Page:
[Tweeters] Eurasian Wigeon -North America breeding?

Joshua Glant josh.n.glant at gmail.com
Tue Mar 10 11:13:40 PDT 2015


Good morning,

I agree that seeing large numbers of Eurasian Wigeons in western Washington,
while wonderful, is not necessarily indicative of breeding in North America.

On the other hand, it does raise the question of how there are so many American x Eurasian Wigeon hybrids out there. They are still rare in comparison to pure birds, but they certainly are there.

Since there is no half-way point (there is no Kind-of-New World where wigeons frolic and nest),
one of them must nest on the other's territory. And with all those American-Eurasian pairs out there somewhere, isn't there the chance that a member of one species would find another and make a pure-species pair?
That is why I think that there is likely a Eurasian Wigeon pair nesting on the Alaskan tundra.

This all just speculation based on deduction and common sense. But it does make sense, if you think about it.

And Eurasian Wigeons are increasing in North America! Since Bramblings and Whooper Swans nested on Attu in 1996, White-tailed Eagles on Attu throughout the 1980s and 1990s, Wood Sandpipers also on Attu in 1973, "Black-backed" White Wagtails under a bridge on Attu's Peaceful River in 1983, and even Code-5 Lanceolated Warblers on Buldir in 2007, it seems sound to think that Eurasian Wigeons, more regular in North America than these birds, might already be nesting.

Red-necked Stints, Bluethroats and White and Eastern Yellow Wagtails are also rare breeders in northwestern Alaska.

And on the other side of the continent, Little and Black-headed Gulls both are rare nesters,
in the Great Lakes and Hudson Bay region, and Newfoundland, respectively; the Black-headeds
are more common than the Littles, from what I've heard.

Reference sources for the Aleutian Palearctic nesters I mentioned:

https://sora.unm.edu/sites/default/files/journals/condor/v100n01/p0162-p0164.pdf

https://sora.unm.edu/sites/default/files/journals/wb/v39n01/p0002-p0007.pdf

And here, you can listen to a family of Red-necked Stints, fledglings and adults, foraging, singing and calling beside Teller Road on the Seward Peninsula in Alaska.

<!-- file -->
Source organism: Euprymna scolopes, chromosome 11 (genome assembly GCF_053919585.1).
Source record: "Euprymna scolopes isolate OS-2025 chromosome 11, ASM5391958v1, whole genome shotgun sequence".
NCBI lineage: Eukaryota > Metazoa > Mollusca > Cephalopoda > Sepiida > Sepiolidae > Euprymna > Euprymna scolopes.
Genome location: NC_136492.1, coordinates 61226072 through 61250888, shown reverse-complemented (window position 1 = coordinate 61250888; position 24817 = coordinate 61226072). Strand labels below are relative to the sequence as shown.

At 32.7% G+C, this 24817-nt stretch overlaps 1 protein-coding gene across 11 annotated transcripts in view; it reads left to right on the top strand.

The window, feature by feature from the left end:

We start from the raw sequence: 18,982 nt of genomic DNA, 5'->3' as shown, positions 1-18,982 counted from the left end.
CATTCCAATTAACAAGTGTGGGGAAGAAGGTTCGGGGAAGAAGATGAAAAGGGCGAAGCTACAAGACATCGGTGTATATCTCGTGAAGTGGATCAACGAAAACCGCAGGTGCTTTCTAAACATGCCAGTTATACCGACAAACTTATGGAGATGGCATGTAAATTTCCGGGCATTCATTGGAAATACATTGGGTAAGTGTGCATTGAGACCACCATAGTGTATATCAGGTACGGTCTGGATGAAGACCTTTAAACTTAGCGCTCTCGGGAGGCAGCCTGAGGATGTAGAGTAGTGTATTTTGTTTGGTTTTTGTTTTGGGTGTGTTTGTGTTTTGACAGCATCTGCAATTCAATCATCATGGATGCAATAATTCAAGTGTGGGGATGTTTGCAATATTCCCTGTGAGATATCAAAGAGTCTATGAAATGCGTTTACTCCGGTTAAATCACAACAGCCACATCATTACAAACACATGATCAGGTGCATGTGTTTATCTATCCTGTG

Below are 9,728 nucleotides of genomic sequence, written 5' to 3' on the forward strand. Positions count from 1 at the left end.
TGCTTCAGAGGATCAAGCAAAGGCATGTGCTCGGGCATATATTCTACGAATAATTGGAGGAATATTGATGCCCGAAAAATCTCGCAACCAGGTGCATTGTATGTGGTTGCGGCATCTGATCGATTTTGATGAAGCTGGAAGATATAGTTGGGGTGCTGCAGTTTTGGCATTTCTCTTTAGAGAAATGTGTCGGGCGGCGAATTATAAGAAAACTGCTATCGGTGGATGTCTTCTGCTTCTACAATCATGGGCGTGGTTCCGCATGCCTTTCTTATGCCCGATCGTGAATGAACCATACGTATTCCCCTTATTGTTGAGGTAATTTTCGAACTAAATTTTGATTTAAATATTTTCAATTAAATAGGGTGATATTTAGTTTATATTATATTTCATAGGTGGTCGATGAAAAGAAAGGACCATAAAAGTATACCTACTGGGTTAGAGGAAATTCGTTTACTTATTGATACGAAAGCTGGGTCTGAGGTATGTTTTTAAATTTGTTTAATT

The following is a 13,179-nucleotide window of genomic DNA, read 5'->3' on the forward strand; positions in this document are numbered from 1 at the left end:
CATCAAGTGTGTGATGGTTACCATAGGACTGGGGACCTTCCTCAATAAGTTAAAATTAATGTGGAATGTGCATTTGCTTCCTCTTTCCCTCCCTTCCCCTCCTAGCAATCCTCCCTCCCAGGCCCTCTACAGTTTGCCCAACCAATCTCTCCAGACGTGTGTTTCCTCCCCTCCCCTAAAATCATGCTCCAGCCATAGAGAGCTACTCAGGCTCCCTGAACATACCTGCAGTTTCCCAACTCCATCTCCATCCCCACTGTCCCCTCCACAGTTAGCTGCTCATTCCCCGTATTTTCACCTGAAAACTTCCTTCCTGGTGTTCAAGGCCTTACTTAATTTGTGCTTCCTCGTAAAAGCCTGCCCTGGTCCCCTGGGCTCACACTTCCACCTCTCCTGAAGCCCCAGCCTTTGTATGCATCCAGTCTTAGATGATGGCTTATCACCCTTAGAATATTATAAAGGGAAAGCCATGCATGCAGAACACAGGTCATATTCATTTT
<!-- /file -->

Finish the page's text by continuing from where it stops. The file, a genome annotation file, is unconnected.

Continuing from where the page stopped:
http://macaulaylibrary.org/audio/176409

Again, this is just guesswork based on my current knowledge of biogeography and the Wigeons' life history. But it bears investigation! Maybe this will be the year when a birder and/or scientist (the terms can be interchangeable when it comes to ornithology and citizen science) will find the first record of Eurasian Wigeon breeding in North America.

Adding insights to this conversation on one of my favorite birds, Joshua Glant

Mercer Island, WA

Josh.n.glant at gmail.com



> On Mar 9, 2015, at 9:21 PM, Bob Sundstrom <ixoreus at scattercreek.com> wrote:

>

> Hi, Jack,

>

> There seem to be a few particular American Wigeon flocks in the PNW that in winter have a high proportion of Eurasians mixed in, especially at Samish Flats and Roberts Bank in B.C. I've seen as many as 50 in one flock on the Samish Flats some winters, many as male/female pairs. But I don't think this is necessarily evidence of North American breeding. On the Asian side, I'm still looking for my first American Wigeon in Japan after leading three winter tours there and seeing thousands of Eurasian Wigeons.

>

> Bob

>

> -----Original Message-----

> From: tweeters-bounces at mailman1.u.washington.edu [mailto:tweeters-bounces at mailman1.u.washington.edu] On Behalf Of Jack Stephens

> Sent: Monday, March 09, 2015 8:33 PM

> To: Tweeters

> Subject: [Tweeters] Eurasian Wigeon -North America breeding?

>

> I have become used to Eurasian Wigeons becoming more common over the years. This weekend however, I saw something that was new, at least for me. In a flock of American Wigeon, between the West 90 and Samish Island, was an American Wigeon flock with at least 16 Eurasian Wigeons mixed in. With this high number, it raises the questions as to whether all of these birds are from Asia, or if they are now starting to breed in North America. Does anyone know of new information about this?

>

> Jack Stephens

> Edmonds, WA

> jstephens62 at comcast.net

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